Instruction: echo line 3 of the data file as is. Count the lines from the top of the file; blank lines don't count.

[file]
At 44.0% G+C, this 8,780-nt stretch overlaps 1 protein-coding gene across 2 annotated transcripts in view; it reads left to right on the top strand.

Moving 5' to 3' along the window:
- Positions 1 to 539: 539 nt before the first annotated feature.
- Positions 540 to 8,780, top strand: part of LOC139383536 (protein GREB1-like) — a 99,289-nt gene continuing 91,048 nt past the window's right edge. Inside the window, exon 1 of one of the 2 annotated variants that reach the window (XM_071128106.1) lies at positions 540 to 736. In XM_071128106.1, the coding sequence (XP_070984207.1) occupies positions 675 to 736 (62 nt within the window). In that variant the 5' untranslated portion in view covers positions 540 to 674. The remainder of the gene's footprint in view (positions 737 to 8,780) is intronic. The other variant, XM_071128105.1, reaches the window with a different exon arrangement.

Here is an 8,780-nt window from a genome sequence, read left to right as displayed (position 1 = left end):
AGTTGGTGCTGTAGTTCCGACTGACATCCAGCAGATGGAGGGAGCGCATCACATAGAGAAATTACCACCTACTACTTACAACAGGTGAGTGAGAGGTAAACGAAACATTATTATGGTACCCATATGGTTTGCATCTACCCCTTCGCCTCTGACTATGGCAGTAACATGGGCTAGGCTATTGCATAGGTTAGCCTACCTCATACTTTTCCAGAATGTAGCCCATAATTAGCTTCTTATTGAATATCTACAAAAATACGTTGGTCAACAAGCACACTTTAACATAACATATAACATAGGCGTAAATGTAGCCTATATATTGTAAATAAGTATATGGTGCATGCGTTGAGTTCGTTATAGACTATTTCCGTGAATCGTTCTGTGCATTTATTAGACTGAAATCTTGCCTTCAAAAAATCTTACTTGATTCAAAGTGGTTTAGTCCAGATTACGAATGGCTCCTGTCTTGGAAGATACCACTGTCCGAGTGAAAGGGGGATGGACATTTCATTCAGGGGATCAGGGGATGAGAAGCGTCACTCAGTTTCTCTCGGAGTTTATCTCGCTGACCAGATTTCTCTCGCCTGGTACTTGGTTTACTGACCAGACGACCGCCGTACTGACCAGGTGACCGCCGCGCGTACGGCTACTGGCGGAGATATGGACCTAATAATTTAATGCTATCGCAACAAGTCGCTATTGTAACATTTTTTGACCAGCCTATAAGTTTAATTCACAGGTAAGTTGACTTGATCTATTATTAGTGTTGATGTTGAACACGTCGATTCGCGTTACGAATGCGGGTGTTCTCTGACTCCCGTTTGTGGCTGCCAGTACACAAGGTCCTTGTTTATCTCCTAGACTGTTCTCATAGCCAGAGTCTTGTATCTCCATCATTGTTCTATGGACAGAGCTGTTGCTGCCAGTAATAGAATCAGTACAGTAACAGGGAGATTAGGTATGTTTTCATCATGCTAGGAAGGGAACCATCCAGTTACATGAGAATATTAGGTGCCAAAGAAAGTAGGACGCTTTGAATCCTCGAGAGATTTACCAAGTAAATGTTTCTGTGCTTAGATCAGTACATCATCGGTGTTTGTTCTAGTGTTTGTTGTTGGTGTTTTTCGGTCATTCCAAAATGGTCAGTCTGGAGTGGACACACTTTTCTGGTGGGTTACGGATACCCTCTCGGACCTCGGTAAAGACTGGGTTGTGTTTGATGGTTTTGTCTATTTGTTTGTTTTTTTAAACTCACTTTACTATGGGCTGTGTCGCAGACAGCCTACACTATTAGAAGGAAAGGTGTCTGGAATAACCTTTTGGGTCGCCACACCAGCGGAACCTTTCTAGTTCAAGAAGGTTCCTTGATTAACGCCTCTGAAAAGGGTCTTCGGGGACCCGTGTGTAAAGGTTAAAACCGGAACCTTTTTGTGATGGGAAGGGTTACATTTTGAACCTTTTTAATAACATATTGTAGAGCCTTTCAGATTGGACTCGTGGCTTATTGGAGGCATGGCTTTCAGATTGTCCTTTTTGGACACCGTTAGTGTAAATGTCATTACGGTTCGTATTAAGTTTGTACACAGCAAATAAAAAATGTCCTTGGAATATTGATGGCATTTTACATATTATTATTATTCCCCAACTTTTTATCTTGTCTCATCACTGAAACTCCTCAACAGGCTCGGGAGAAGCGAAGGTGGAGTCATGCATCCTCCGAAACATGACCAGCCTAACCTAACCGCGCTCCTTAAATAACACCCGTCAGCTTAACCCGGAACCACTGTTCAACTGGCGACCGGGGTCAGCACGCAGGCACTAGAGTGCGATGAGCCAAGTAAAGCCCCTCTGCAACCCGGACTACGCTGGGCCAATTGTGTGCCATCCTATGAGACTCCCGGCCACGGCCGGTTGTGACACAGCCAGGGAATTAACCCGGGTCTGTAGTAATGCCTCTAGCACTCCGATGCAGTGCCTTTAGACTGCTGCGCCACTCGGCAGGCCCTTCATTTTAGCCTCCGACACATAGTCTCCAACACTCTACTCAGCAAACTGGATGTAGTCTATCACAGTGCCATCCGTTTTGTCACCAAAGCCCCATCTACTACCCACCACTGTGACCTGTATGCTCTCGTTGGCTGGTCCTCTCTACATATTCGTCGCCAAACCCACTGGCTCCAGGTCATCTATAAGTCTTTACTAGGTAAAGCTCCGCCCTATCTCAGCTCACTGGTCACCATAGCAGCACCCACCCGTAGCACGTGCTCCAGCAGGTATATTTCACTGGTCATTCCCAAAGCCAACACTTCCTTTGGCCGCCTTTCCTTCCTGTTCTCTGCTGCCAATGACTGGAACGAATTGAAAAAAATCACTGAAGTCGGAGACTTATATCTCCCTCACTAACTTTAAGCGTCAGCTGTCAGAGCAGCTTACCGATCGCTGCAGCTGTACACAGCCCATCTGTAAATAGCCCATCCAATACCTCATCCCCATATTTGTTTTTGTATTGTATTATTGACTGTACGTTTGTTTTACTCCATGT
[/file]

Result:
- Positions 1 to 539: 539 nt before the first annotated feature.